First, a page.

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Nevada voter ID initiative survives, clears Supreme Court

Updated May 29, 2024 - 7:14 pm

The Nevada Supreme Court on Friday ruled in favor of a ballot initiative that, if approved, would require the state’s citizens to provide photo identification to vote, bringing the effort one step closer to appearing on the November ballot.

All seven justices voted to uphold a District Court ruling that determined the initiative did not contain an unfunded mandate and that the initiative’s description of effect was sufficient.

“It’s nice that the voters of Nevada are going to get a chance to decide this issue,” said David Gibbs, chairman of Repair the Vote.

But first, Repair the Vote PAC needs to collect and submit more than 100,000 valid signatures by June 26, around 25,000 from each congressional district, for the initiative to appear on the ballot in November.

According to a statement released Friday by the group, more than 70,000 Nevadans have signed the initiative, and the group’s volunteers will finish collecting the remaining signatures needed.

“We’re moving forward,” Gibbs said. “We will get the signatures that we need and turn it in, and get this on the ballot.”

Gibbs had filed the initiative in petition in November to amend the Nevada Constitution by requiring voters to present photo ID at a polling place and by adding an extra identification measure to mail ballots.

In December, with the help of Democratic-linked attorneys, Nevada voter Jennifer Fleischmann with Make the Road Nevada filed a complaint aiming to block the initiative, arguing that the initiative was vague, would require an unfunded government expenditure and that each of the forms of ID that Gibbs lists in the petition would generally require the payment of a fee to a government entity.

Justices found that her argument is a substantive challenge, which the court cannot consider at the pre-election stage, leaving the door open to litigation after the election, if it passes.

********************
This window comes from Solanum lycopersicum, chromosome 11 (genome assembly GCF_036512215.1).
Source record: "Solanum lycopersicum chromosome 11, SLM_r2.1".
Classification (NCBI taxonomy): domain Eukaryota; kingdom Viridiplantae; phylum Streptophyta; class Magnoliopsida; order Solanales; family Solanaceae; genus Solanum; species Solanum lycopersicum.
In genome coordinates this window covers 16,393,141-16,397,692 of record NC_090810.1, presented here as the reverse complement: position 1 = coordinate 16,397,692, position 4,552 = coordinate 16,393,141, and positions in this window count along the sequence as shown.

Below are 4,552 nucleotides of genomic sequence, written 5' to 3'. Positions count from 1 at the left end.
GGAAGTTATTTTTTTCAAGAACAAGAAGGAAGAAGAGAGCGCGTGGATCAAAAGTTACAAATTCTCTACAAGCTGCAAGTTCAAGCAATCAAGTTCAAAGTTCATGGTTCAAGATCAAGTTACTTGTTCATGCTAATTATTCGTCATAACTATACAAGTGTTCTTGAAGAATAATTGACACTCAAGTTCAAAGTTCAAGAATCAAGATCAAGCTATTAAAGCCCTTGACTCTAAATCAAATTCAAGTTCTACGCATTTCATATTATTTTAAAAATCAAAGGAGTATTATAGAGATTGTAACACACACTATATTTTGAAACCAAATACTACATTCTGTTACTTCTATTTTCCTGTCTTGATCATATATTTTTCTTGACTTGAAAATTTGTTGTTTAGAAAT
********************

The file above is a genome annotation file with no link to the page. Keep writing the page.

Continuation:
They also determined the description of the initiative’s effect is legally sufficient.

“Indeed, the description of effect addresses the primary objective of the Initiative and its intended effects — an amendment to the Nevada Constitution to require voters to present valid identification when voting in person at the polls,” the justices determined.

Gibbs’ proposal offers a list of acceptable identification that would be required at the polls, including a Nevada driver’s license, a passport, tribal or university ID, an ID card issued by a state or U.S. government, or another form of government-issued photo ID that the Legislature may approve.

Gibbs expects there will be future challenges to the initiative, as the Democratic Party is opposed to voter photo ID, but that is an issue for later, he said.

Polls have shown overwhelming support for voter photo ID, Gibbs said.

A Pew Research Center survey, for instance, found bipartisan support for requiring a photo ID to vote. Around 95 percent of Republicans and 69 percent of Democrats expressed support, according to the survey.

“To me every American should want to make sure that every person who casts a ballot is an eligible, registered voter,” he said. “Everybody should be in favor of that.”

Voter ID Ruling by Jessica Hill on Scribd

Contact Jessica Hill at jehill@reviewjournal.com. Follow @jess_hillyeah on X.

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